No, we agree that the logical reaction is to fly into an eye-popping rage and vote for a narcissistic nutjob. How in the world does A follow B? Why is becoming furious at the idea of women getting equal pay somehow acceptable, and even more so, a solid rationale for voting for an unqualified man-child who is cozy with dictators?

But progressives ignore these reddest of red flags, and they simply say, “Hey, right-wingers, we apologize for asking you not to slur Asians and refrain from throwing shit at mosques. We don’t know what we were thinking.”

Again, this is the political equivalent of saying, “I’m sorry I made you so angry that you punched me in the face. I’ll go get your beer now.”

As a final example of this twisted tendency, look at how many liberals are falling over themselves to proclaim Trump “presidential” now that he has successfully delivered one insult-free, semi-coherent speech. This most meager of accomplishments has convinced many progressives that Trump is a changed man, and will do the right thing, and will be the president for all of us.

And he bought me flowers and didn’t hit me on my birthday and he’s a changed man it’s different now don’t you see he really loves me and it will be better now and…

And…

And…

 

 


Mic Check

Let’s face it. I long ago conquered the internet.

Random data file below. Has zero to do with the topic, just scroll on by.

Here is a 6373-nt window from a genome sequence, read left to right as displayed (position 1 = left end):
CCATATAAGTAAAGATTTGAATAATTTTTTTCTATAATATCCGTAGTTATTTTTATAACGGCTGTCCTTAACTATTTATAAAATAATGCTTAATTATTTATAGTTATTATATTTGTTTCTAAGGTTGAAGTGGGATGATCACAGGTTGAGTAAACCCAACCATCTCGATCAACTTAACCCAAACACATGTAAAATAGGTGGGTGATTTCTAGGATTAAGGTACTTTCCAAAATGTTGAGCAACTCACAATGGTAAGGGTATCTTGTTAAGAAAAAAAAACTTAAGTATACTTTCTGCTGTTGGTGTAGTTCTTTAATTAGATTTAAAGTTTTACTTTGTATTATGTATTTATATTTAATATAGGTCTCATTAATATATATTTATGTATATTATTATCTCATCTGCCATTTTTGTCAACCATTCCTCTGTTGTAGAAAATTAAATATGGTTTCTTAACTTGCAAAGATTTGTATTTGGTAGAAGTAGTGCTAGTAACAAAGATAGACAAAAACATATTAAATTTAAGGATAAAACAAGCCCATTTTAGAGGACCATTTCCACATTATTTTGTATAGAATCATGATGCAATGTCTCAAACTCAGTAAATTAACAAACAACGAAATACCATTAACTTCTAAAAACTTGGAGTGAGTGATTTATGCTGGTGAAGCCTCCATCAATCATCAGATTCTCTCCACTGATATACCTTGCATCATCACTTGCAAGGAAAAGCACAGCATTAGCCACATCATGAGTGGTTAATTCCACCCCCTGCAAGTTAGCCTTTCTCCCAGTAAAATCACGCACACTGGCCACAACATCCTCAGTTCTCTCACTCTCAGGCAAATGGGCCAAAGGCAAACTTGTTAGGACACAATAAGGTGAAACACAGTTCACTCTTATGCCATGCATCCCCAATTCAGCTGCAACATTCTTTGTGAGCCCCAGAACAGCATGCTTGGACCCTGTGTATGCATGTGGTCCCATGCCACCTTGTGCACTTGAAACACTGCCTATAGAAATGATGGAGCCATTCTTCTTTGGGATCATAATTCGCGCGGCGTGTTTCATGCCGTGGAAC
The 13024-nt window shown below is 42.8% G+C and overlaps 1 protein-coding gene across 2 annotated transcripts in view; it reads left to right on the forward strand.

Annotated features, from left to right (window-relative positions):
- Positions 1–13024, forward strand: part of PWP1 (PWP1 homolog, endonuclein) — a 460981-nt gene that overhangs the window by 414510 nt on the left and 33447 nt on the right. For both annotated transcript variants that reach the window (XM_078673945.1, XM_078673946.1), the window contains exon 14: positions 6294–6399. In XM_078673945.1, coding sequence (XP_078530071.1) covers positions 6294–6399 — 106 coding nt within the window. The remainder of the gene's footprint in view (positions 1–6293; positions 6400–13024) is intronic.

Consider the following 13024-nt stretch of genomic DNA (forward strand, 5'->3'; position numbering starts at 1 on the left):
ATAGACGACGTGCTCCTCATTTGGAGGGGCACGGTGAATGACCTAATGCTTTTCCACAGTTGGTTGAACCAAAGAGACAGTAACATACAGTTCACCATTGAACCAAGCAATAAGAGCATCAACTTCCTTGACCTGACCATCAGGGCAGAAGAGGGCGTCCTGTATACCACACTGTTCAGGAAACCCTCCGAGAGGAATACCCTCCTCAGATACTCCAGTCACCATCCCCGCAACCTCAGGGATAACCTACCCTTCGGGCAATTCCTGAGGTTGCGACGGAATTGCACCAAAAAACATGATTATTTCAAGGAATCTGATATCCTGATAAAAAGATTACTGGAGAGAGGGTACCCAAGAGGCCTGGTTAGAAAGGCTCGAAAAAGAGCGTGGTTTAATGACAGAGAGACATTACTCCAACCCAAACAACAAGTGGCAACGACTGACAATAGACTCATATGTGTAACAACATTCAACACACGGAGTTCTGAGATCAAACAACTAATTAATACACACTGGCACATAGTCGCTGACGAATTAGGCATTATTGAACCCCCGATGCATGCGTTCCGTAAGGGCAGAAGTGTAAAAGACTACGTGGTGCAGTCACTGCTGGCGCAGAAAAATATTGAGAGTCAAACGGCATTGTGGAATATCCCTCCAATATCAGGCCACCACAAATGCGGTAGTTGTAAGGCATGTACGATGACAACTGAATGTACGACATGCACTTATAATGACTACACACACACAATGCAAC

So as phase 2 of my unending quest to expand my media empire, I’m now appearing on the radio.

 

 

Specifically, I was on a panel discussion this week on NPR’s Colin McEnroe Show. We talked about race, privilege, and the whole idea that white people are disenfranchised (yes, that last part lent itself to high comedy).

If you missed the live show, you can catch the podcast version here.

So stay tuned, because it won’t be long before you once again hear my smooth baritone emanating from your speakers as I wax rhapsodically about ethnic rights and Orwellian threats and political oppression and other nightmarish concepts.

Of course, at that point, I’ll be pulled off the airwaves by the Trump Secret Police (Media Division) and hauled down to the Ministry of Information’s top-secret liar… and you won’t want to miss that.


Crystal Ball

I admit that my powers of prediction are so-so.

After all, I didn’t think the racist misogynist would win. However, in my defense, I was the only progressive in the country who was merely surprised — as opposed to shocked, flabbergasted, and devastated — when Trump clinched the White House. I had always acknowledged it as an unpleasant possibility.

But now I’m going full-on psychic when I say that Trump will not turn America into a dictatorship, or provoke a nuclear war, or imprison every intellectual, or fulfill any of the other alarmist predictions you’ve seen from my fellow liberals.

For example, Trump’s wall on the Mexican border will turn out to be a couple hundred miles of extra fencing, if that.

There will be no deportation force that kicks 12 million people out of the country.

The First Amendment will remain intact.